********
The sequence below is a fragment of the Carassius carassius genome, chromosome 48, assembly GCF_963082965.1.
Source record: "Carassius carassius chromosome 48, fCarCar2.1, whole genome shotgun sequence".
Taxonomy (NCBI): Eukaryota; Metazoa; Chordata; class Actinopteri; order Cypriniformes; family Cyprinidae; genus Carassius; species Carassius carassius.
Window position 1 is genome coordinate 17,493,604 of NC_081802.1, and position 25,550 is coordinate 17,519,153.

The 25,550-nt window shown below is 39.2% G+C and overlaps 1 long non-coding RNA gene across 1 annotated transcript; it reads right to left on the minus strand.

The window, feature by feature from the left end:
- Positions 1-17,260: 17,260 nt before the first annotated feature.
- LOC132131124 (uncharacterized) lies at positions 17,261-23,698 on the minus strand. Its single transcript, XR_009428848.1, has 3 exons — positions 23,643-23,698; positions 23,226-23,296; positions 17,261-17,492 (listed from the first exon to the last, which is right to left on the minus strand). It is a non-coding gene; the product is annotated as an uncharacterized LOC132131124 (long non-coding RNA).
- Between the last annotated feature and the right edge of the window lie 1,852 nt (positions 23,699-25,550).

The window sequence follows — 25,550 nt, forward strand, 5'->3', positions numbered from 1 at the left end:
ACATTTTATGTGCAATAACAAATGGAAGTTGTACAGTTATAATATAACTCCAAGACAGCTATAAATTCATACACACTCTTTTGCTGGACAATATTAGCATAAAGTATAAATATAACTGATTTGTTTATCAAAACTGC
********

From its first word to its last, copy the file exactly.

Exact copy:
The sequence below is a fragment of the Carassius carassius genome, chromosome 48, assembly GCF_963082965.1.
Source record: "Carassius carassius chromosome 48, fCarCar2.1, whole genome shotgun sequence".
Taxonomy (NCBI): Eukaryota; Metazoa; Chordata; class Actinopteri; order Cypriniformes; family Cyprinidae; genus Carassius; species Carassius carassius.
Window position 1 is genome coordinate 17,493,604 of NC_081802.1, and position 25,550 is coordinate 17,519,153.

The 25,550-nt window shown below is 39.2% G+C and overlaps 1 long non-coding RNA gene across 1 annotated transcript; it reads right to left on the minus strand.

The window, feature by feature from the left end:
- Positions 1-17,260: 17,260 nt before the first annotated feature.
- LOC132131124 (uncharacterized) lies at positions 17,261-23,698 on the minus strand. Its single transcript, XR_009428848.1, has 3 exons — positions 23,643-23,698; positions 23,226-23,296; positions 17,261-17,492 (listed from the first exon to the last, which is right to left on the minus strand). It is a non-coding gene; the product is annotated as an uncharacterized LOC132131124 (long non-coding RNA).
- Between the last annotated feature and the right edge of the window lie 1,852 nt (positions 23,699-25,550).

The window sequence follows — 25,550 nt, forward strand, 5'->3', positions numbered from 1 at the left end:
ACATTTTATGTGCAATAACAAATGGAAGTTGTACAGTTATAATATAACTCCAAGACAGCTATAAATTCATACACACTCTTTTGCTGGACAATATTAGCATAAAGTATAAATATAACTGATTTGTTTATCAAAACTGC